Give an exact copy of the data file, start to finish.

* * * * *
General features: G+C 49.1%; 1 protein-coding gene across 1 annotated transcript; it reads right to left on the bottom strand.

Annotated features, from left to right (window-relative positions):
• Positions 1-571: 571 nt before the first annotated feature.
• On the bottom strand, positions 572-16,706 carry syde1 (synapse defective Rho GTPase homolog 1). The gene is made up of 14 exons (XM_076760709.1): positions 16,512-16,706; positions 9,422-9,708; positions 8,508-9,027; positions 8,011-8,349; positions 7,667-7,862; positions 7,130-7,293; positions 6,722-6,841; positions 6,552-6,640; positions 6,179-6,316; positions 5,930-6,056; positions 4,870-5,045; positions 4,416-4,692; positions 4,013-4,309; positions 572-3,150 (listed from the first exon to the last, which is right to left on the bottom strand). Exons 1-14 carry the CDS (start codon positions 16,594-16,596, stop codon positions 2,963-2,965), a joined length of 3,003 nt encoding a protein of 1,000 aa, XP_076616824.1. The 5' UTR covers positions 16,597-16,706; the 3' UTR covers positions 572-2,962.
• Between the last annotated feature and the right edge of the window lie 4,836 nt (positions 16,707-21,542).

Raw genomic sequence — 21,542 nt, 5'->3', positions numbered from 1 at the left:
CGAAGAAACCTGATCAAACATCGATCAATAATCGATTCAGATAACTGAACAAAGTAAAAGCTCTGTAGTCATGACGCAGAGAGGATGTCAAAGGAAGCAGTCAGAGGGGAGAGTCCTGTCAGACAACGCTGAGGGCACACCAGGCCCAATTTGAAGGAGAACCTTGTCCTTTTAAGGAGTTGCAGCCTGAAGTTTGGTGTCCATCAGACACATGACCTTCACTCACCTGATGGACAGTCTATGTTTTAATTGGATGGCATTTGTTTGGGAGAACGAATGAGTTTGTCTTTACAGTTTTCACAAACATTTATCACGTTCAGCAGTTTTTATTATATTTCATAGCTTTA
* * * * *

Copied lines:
General features: G+C 49.1%; 1 protein-coding gene across 1 annotated transcript; it reads right to left on the bottom strand.

Annotated features, from left to right (window-relative positions):
• Positions 1-571: 571 nt before the first annotated feature.
• On the bottom strand, positions 572-16,706 carry syde1 (synapse defective Rho GTPase homolog 1). The gene is made up of 14 exons (XM_076760709.1): positions 16,512-16,706; positions 9,422-9,708; positions 8,508-9,027; positions 8,011-8,349; positions 7,667-7,862; positions 7,130-7,293; positions 6,722-6,841; positions 6,552-6,640; positions 6,179-6,316; positions 5,930-6,056; positions 4,870-5,045; positions 4,416-4,692; positions 4,013-4,309; positions 572-3,150 (listed from the first exon to the last, which is right to left on the bottom strand). Exons 1-14 carry the CDS (start codon positions 16,594-16,596, stop codon positions 2,963-2,965), a joined length of 3,003 nt encoding a protein of 1,000 aa, XP_076616824.1. The 5' UTR covers positions 16,597-16,706; the 3' UTR covers positions 572-2,962.
• Between the last annotated feature and the right edge of the window lie 4,836 nt (positions 16,707-21,542).

Raw genomic sequence — 21,542 nt, 5'->3', positions numbered from 1 at the left:
CGAAGAAACCTGATCAAACATCGATCAATAATCGATTCAGATAACTGAACAAAGTAAAAGCTCTGTAGTCATGACGCAGAGAGGATGTCAAAGGAAGCAGTCAGAGGGGAGAGTCCTGTCAGACAACGCTGAGGGCACACCAGGCCCAATTTGAAGGAGAACCTTGTCCTTTTAAGGAGTTGCAGCCTGAAGTTTGGTGTCCATCAGACACATGACCTTCACTCACCTGATGGACAGTCTATGTTTTAATTGGATGGCATTTGTTTGGGAGAACGAATGAGTTTGTCTTTACAGTTTTCACAAACATTTATCACGTTCAGCAGTTTTTATTATATTTCATAGCTTTA